Conservative MP Dean Del Mastro speaks in the House of Commons in March, 2012.
Credits: REUTERS/Chris Wattie
About 20 people who either worked for Deltro Electric in Mississauga, ON, or are relatives of someone who worked for the company at the time, each donated $1,000 to Del Mastro's campaign.
It is alleged the company gave them $1,050 for making the donations.
The allegations haven't been proven in court and the company's owner, David Del Mastro, told the Ottawa Citizen they are untrue and likely originate with a disgruntled former staff member.
Allan Kaufman, who represents one of the contributors, said Elections Canada investigator Ronald Lamothe began contacting the contributors late last week.
"They seem to be going after the little people rather than the organizers of the scheme," he said on Tuesday. "The organizer, as the employer, can put pressure on the people he employs to participate in the scheme ... They derive no benefit from it. It was to the benefit of their employer.
"My clients have no relations with the member of Parliament in Peterborough. They don't even know who he is."
Kaufman said his client as well as another six or seven of the contributors are willing to provide testimony and documents to Elections Canada in return for immunity from prosecution for possible Canada Elections Act violations.
Until they get immunity, they won't co-operate with Elections Canada's investigation, Kaufman said.
Last week, Kaufman took his message to the media after Elections Canada brushed off his client's offer to provide the agency with testimony and evidence in exchange for immunity from prosecution. At that time, Kaufman said that it didn't seem like Elections Canada was interested in investigating the contribution reimbursement scheme.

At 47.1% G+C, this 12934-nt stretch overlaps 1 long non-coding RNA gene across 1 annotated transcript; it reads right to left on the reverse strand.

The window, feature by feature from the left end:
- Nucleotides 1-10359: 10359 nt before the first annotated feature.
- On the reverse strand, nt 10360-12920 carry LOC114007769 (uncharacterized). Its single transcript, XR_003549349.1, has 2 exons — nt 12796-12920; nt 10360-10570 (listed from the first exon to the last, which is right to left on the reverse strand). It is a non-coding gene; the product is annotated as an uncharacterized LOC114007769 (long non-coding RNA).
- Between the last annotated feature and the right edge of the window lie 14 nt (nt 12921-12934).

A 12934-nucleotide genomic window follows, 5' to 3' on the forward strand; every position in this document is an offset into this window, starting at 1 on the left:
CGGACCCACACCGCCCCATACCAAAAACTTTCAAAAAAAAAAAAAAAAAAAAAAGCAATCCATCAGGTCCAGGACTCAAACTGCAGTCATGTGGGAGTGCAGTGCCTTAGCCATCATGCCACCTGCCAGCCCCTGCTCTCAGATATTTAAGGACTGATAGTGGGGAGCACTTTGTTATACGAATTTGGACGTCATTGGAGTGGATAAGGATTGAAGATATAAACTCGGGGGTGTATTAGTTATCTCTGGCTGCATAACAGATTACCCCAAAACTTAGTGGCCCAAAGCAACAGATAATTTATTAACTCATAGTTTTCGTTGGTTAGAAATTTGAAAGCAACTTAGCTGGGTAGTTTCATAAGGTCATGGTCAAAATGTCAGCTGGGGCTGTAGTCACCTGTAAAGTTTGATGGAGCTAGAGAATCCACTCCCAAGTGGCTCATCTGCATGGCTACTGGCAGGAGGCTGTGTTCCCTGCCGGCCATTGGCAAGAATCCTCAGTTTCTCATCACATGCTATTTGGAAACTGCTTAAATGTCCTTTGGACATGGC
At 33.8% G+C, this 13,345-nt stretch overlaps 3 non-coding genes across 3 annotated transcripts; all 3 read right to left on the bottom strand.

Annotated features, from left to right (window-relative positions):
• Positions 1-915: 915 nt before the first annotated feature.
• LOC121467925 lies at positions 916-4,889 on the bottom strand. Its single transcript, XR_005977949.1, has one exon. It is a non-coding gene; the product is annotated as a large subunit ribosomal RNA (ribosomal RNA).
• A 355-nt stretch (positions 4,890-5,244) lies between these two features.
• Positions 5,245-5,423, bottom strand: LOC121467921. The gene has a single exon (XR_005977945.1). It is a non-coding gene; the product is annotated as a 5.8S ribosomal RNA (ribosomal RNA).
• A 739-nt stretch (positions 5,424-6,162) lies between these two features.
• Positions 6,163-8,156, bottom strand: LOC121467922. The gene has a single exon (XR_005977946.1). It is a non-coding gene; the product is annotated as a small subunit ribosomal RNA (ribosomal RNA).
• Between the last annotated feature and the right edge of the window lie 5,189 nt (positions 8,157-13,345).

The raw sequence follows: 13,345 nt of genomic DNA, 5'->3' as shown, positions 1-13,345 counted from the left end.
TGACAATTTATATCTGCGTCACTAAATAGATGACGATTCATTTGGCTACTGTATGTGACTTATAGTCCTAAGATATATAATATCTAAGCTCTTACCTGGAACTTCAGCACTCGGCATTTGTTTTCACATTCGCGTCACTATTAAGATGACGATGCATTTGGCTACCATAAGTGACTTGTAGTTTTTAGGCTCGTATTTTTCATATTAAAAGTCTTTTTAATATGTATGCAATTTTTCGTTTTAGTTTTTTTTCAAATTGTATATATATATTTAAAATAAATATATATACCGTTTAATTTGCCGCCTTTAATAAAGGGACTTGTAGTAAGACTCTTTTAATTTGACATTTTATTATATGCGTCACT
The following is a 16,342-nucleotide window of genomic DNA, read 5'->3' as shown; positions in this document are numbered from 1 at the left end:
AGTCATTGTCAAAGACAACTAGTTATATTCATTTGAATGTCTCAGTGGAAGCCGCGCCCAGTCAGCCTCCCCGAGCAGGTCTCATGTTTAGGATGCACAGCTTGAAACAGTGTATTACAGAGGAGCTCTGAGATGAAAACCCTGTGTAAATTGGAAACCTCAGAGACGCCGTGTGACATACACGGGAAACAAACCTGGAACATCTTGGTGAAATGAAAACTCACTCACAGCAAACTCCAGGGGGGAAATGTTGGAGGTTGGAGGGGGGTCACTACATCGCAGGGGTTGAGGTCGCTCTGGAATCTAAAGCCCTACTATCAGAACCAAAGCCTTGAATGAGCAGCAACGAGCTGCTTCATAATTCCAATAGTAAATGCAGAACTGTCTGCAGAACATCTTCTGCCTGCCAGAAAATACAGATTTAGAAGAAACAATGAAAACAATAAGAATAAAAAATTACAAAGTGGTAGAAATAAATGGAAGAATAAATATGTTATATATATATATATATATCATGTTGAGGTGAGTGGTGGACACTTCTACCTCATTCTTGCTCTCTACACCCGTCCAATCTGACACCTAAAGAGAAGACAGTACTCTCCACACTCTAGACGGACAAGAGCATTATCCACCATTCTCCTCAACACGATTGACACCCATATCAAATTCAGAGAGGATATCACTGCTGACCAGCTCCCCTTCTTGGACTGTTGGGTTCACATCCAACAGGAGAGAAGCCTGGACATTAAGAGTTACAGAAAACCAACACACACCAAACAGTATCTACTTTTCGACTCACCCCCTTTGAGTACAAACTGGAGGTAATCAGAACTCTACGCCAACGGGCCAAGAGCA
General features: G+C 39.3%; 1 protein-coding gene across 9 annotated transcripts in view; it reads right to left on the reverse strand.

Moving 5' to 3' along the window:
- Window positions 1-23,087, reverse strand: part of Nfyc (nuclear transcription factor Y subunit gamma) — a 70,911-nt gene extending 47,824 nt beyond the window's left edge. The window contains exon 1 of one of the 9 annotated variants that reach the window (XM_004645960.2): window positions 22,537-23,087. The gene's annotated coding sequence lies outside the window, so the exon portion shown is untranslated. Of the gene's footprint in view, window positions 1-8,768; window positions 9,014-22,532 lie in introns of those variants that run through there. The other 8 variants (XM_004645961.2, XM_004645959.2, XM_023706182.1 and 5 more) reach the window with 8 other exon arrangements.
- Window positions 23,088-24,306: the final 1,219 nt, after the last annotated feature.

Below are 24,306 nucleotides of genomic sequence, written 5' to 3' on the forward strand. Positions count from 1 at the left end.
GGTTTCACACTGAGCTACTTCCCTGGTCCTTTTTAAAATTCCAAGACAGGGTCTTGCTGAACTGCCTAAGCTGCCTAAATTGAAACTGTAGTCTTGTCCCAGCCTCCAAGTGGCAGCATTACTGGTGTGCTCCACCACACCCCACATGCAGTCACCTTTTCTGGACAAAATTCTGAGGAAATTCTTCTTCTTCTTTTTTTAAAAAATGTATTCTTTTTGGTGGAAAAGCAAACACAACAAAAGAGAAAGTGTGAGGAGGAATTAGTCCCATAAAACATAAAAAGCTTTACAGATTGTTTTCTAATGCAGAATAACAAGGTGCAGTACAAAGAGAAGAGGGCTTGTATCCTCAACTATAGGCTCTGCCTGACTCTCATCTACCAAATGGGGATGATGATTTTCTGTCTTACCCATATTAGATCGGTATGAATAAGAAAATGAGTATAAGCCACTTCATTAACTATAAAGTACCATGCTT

Del Mastro, who is the prime minister's parliamentary secretary, couldn't be reached for comment.
Lamothe is Elections Canada's lead investigator on the robocalls scandal after the agency received complaints that the Conservatives used a call centre that made harassing and misleading phone calls to voters before the election in May. He also led the probe of the Conservative Party's illegal spending in the 2006 election that involved the central party shifting advertising expenses to certain riding associations to skirt spending limits.
Elections Canada's policy is to never confirm or deny whether complaints have been received or whether an investigation is underway.
In a separate investigation, Elections Canada is looking into allegations Del Mastro exceeded the $92,567 campaign spending limit in 2008 by about $17,850.
In court documents, Elections Canada investigator Thomas Ritchie alleges Del Mastro knowingly exceeded the campaign spending limit, that he tried to cover up the violation by paying for $21,000 worth of voter contact calls from his personal bank account and that his campaign created a false document to hide the expense.
The allegations haven't been proven in court and Del Mastro has consistently denied any wrongdoing.